Jennifer Silva: Pain and Politics in the Heart of America

Submitted by mcesch on Fri, 02/17/2023 - 19:18
Pink firework erupts.

Join us at the Center for Work and Democracy in welcoming Jennifer Silva to our campus for this hybrid event, hosted on Friday, March 31st from 10:30am-12:00pm.

Jennifer M. Silva’s research examines how working-class people construct their political identities in the wake of the decline of mediating institutions such as stable work, unions, nuclear family structures, and religion. Through in-depth interviews with working-class residents of a declining coal town in Northeastern Pennsylvania, Silva traces how participants construct narratives that make connections between economic decline, emotional despair, and political realignment. She demonstrates how individual strategies for managing suffering organize the working-class self in ways that justify disengagement from conventional politics and a turn toward self-help and conspiracy theories. She also explores differences within the sample by racial identity and gender identity, tracing how different histories of oppression and differing expectations of moral self-worth possibly contribute to the political realm.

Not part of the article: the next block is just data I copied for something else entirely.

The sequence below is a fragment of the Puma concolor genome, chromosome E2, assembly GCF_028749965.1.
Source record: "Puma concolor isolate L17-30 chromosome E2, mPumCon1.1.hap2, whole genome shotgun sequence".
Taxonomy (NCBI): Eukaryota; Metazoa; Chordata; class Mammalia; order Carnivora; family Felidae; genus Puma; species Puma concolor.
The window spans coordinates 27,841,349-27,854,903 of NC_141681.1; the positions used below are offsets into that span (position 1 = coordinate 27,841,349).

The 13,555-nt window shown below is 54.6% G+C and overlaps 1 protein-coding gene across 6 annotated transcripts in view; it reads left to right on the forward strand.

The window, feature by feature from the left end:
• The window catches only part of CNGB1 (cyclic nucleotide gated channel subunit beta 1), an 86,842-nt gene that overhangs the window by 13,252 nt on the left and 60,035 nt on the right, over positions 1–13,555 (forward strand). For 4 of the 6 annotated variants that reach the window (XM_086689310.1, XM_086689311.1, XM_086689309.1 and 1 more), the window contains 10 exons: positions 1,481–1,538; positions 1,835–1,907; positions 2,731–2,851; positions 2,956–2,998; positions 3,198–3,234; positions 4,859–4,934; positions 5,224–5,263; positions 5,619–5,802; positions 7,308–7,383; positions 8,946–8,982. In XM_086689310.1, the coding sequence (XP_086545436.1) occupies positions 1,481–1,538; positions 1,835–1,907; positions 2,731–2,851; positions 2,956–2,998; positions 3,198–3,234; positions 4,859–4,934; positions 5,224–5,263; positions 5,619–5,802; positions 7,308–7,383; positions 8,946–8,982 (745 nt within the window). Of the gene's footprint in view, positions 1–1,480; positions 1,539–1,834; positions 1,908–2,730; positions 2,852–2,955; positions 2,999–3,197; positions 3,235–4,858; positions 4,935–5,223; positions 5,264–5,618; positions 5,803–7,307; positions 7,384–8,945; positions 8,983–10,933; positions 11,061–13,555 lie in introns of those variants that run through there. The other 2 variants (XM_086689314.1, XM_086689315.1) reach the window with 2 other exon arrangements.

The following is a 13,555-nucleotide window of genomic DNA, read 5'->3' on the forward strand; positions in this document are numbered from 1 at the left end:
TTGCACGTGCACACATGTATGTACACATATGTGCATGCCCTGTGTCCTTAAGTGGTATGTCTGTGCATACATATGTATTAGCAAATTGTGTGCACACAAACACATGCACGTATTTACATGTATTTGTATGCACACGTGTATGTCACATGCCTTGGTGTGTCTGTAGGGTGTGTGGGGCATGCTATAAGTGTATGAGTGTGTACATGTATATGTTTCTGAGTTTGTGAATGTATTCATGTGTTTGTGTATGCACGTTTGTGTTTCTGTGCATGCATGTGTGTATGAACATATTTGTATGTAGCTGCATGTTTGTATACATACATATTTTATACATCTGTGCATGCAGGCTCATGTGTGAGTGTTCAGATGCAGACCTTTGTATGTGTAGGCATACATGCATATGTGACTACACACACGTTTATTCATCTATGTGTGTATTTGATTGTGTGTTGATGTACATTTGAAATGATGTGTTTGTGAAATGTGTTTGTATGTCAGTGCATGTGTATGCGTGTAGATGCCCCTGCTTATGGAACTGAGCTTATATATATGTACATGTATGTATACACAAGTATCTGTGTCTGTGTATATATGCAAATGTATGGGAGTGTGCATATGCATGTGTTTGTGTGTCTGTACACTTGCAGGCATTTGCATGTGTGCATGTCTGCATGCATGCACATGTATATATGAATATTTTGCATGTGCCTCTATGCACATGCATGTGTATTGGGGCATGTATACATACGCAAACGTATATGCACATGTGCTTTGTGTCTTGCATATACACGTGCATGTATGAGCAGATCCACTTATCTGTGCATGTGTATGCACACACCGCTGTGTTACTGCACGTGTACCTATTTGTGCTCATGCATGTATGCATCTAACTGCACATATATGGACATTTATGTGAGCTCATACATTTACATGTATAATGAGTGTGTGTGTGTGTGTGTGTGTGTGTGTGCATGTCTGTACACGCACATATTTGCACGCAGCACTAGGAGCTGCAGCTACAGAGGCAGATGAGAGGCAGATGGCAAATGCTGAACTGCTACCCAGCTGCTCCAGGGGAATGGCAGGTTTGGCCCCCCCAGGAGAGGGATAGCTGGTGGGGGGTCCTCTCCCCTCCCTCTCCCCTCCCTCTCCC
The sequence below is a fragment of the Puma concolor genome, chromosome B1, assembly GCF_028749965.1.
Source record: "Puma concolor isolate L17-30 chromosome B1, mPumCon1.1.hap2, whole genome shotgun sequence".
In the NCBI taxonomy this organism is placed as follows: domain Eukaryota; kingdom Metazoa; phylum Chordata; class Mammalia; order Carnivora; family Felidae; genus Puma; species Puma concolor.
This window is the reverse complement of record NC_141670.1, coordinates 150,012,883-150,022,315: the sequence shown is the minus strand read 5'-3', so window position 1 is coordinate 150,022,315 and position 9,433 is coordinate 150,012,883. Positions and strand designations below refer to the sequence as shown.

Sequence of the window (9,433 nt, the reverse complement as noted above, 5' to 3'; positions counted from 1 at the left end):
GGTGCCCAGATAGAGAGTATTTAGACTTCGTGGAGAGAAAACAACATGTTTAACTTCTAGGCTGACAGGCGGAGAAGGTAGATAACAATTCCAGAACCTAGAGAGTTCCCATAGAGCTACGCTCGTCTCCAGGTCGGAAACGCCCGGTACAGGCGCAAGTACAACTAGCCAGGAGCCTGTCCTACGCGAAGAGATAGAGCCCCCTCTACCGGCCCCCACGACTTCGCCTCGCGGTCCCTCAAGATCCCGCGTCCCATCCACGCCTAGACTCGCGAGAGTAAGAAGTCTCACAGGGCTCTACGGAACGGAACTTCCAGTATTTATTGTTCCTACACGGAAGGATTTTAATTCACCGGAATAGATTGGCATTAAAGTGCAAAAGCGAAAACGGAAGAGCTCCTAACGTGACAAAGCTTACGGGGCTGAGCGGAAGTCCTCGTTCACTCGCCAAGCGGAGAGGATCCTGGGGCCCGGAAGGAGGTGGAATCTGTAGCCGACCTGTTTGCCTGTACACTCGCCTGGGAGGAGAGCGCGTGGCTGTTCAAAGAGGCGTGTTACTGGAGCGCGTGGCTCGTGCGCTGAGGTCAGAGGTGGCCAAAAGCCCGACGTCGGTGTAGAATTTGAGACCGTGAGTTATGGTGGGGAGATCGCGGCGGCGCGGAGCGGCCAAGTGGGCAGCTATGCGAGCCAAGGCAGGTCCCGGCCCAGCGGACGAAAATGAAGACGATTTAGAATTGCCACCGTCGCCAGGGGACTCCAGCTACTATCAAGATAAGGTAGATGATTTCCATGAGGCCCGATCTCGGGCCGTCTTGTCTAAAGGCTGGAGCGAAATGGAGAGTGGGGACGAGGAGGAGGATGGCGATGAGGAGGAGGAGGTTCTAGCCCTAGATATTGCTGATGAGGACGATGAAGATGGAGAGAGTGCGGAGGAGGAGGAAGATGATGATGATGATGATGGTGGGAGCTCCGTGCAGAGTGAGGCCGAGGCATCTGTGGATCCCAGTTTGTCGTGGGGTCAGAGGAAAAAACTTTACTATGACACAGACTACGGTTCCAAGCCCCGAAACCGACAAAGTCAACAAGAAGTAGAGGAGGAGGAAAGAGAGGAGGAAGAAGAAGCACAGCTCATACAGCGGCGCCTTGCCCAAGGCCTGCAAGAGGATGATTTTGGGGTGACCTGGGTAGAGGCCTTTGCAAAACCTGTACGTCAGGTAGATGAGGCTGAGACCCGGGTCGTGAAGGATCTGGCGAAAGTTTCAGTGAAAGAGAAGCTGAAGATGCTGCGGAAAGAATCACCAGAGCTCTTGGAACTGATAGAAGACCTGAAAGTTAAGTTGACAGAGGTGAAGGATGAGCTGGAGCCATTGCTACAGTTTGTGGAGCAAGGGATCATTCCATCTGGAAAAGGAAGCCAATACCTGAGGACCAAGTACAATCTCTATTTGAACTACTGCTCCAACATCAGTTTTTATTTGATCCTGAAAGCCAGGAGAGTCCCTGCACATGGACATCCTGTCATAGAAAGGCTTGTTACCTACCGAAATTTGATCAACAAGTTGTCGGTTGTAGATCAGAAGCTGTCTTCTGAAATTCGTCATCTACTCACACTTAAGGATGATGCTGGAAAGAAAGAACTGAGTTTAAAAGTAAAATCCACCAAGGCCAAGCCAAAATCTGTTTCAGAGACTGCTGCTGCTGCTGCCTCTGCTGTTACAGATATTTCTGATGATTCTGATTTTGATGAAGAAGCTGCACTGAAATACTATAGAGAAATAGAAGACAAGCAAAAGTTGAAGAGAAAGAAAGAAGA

West Hall Room 135, Tempe Campus; Zoom